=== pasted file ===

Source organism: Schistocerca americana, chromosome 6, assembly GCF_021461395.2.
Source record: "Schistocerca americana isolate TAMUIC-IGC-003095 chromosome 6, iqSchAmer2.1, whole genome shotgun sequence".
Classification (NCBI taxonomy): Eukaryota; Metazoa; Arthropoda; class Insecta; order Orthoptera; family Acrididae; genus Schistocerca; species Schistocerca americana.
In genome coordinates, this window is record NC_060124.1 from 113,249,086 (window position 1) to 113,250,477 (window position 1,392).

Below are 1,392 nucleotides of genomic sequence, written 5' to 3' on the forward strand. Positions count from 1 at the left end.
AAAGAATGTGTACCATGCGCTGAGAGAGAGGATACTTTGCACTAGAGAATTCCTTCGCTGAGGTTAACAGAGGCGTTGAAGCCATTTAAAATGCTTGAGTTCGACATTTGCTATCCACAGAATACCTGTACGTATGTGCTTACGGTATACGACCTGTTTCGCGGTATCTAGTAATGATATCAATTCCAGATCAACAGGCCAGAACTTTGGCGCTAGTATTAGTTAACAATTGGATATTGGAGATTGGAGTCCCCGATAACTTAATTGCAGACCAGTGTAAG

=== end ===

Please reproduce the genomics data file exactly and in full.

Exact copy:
Source organism: Schistocerca americana, chromosome 6, assembly GCF_021461395.2.
Source record: "Schistocerca americana isolate TAMUIC-IGC-003095 chromosome 6, iqSchAmer2.1, whole genome shotgun sequence".
Classification (NCBI taxonomy): Eukaryota; Metazoa; Arthropoda; class Insecta; order Orthoptera; family Acrididae; genus Schistocerca; species Schistocerca americana.
In genome coordinates, this window is record NC_060124.1 from 113,249,086 (window position 1) to 113,250,477 (window position 1,392).

Below are 1,392 nucleotides of genomic sequence, written 5' to 3' on the forward strand. Positions count from 1 at the left end.
AAAGAATGTGTACCATGCGCTGAGAGAGAGGATACTTTGCACTAGAGAATTCCTTCGCTGAGGTTAACAGAGGCGTTGAAGCCATTTAAAATGCTTGAGTTCGACATTTGCTATCCACAGAATACCTGTACGTATGTGCTTACGGTATACGACCTGTTTCGCGGTATCTAGTAATGATATCAATTCCAGATCAACAGGCCAGAACTTTGGCGCTAGTATTAGTTAACAATTGGATATTGGAGATTGGAGTCCCCGATAACTTAATTGCAGACCAGTGTAAG